Beyond dry spells, El Niño could induce violent storms

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While Metro Manila suffers from lack of water, the rest of the country’s farms get dehydrated like this one in Isabela province. The impact of the El Niño dry spell is among the factors that prompted the DBCC to scale down GDP growth targets for 2019 and 2020.

THE onset of El Niño in the country is set to be a major risk to the country’s growth and inflation prospects for the year, ING Bank Manila economist Nicholas Mapa warned.

In a review note released on Thursday, Mapa wrote that “El Niño not only plagues the country with drought and dry spells, but it can induce even more virulent typhoon activity, a bane to the already decelerating inflation and the ailing agricultural sector of the country.”

Mapa added: “El Niño will undoubtedly hamper our agricultural production, which in itself is coming off a lackluster performance in 2018.  Crop damage, as well as poor harvest for fisheries, will likely see the agricultural sector challenged for a second year.”

Earlier reports show that initial estimates peg crop damage at P464 million in the first month of the “moderate” El Niño onset.

Mapa said the expected drought will also sap some momentum from the local manufacturing sector, given the heavy weight of “food manufacturers” in the overall sector at 24 percent.

The drought’s effect on the country’s overall growth via the agricultural sector is likely to be aggravated by the government’s inability to pass a budget, according to Mapa.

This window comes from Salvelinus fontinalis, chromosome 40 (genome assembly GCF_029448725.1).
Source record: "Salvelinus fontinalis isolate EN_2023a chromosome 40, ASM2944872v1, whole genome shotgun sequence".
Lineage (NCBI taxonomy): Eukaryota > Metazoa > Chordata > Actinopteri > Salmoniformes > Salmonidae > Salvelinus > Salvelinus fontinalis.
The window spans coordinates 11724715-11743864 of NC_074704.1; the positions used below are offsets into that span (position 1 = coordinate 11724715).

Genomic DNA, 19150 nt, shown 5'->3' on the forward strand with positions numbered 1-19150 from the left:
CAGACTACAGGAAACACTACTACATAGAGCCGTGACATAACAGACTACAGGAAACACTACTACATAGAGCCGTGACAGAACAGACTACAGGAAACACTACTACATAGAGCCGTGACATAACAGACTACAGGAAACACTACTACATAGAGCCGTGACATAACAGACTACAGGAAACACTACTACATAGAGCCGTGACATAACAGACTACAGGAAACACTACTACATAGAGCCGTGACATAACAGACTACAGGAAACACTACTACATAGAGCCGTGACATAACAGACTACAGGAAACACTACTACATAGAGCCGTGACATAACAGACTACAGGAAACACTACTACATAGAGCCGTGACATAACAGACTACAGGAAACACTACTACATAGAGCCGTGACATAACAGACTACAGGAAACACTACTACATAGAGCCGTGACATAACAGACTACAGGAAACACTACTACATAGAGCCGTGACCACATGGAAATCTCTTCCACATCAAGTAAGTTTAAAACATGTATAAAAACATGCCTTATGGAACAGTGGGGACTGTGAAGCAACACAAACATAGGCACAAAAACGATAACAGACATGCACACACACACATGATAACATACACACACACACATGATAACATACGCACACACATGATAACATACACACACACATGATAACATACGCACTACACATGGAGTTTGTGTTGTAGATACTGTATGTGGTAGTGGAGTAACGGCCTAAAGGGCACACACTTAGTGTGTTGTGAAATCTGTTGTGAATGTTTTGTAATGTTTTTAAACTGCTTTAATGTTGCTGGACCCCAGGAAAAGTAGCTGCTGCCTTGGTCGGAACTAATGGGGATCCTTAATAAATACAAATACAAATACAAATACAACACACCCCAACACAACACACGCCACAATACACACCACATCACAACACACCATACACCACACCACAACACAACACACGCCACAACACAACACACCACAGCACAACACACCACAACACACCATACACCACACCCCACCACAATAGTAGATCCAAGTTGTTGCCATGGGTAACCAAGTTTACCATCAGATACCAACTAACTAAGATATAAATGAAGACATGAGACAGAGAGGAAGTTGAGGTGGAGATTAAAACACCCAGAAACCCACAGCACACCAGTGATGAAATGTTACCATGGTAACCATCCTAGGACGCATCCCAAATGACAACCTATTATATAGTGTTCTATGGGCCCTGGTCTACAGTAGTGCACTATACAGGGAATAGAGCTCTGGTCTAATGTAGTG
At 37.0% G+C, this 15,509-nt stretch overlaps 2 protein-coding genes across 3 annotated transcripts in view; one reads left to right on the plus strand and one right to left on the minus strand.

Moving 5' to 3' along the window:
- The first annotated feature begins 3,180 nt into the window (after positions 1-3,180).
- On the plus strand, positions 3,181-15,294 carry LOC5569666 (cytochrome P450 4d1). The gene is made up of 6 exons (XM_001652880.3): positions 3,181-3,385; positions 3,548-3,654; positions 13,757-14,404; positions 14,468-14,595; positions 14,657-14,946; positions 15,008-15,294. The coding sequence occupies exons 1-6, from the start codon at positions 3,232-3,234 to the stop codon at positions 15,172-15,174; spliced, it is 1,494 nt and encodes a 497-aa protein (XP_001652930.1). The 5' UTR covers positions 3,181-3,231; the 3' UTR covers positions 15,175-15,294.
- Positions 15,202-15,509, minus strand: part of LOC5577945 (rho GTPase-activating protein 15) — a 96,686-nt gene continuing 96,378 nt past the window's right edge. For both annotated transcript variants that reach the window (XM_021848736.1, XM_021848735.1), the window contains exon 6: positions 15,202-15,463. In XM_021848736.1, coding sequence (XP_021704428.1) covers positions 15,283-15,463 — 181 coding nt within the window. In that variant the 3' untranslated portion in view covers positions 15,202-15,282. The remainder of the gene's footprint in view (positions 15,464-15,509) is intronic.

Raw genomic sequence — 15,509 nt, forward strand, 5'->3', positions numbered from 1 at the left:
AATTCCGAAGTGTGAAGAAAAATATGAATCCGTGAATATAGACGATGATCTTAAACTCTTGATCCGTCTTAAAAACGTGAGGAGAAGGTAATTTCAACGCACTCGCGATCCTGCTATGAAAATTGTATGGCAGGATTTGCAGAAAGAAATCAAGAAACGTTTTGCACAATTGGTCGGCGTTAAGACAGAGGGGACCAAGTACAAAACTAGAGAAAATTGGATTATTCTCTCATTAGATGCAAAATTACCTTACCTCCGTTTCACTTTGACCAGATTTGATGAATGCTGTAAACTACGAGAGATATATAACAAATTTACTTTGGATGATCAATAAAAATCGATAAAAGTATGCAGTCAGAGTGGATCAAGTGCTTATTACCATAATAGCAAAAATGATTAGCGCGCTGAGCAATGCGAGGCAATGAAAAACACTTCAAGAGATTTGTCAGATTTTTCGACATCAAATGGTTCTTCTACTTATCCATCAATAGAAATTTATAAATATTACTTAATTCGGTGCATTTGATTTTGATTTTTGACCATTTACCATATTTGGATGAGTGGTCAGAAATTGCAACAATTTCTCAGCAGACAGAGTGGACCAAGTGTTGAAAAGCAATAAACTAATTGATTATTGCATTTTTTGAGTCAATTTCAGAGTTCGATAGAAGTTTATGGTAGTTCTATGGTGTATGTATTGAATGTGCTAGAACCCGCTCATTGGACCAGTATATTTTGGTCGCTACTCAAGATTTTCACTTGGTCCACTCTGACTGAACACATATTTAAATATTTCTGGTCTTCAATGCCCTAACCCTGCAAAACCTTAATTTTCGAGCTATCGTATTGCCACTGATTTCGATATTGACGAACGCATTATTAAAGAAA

“Against the backdrop of slowing growth due to the harsh and extreme weather conditions, the budget impasse simmers.  Government officials paint a dour outlook should the budget be delayed further. We hope that the budget can and will be passed at the soonest,” Mapa said.

“Passage of the 2019 budget will indeed help cushion the impact of El Niño on growth, which is already expected to hit a speed bump in the first half due to slowing capital formation and now likely challenged government spending,” it added.

Although inflation risks look to be averted for now, the economist also noted that El Niño could push inflationary pressures to resurface in 2019.  “With the projected shortage of agricultural produce, we could see an episode where inflation remains within target but likely at or above the 3 percent handle given the primacy of the food basket in the overall CPI,” Mapa said, as the ability to import rice, however, will mitigate the ill effects of El Niño on rice price inflation to some extent, but the damage to domestic rice production will be felt in lower incomes for farmers.

“Consumption, which we are counting on for the heavy lifting this year, will need to overcome the slight blip in inflation due to the dry spell,” he added.  Inflation fell to 3.8 percent in February this year, going back to the target range sent by the government for 2019 at 2 to 4 percent.

Inflation quickly accelerated in 2018 and has been a problem for the economy during the year. This spurred monetary and nonmonetary action from the national government.  It peaked at 6.7 percent in September and October 2018 before doing down to within target as of latest data.

Image Credits: Suzanne June G. Perante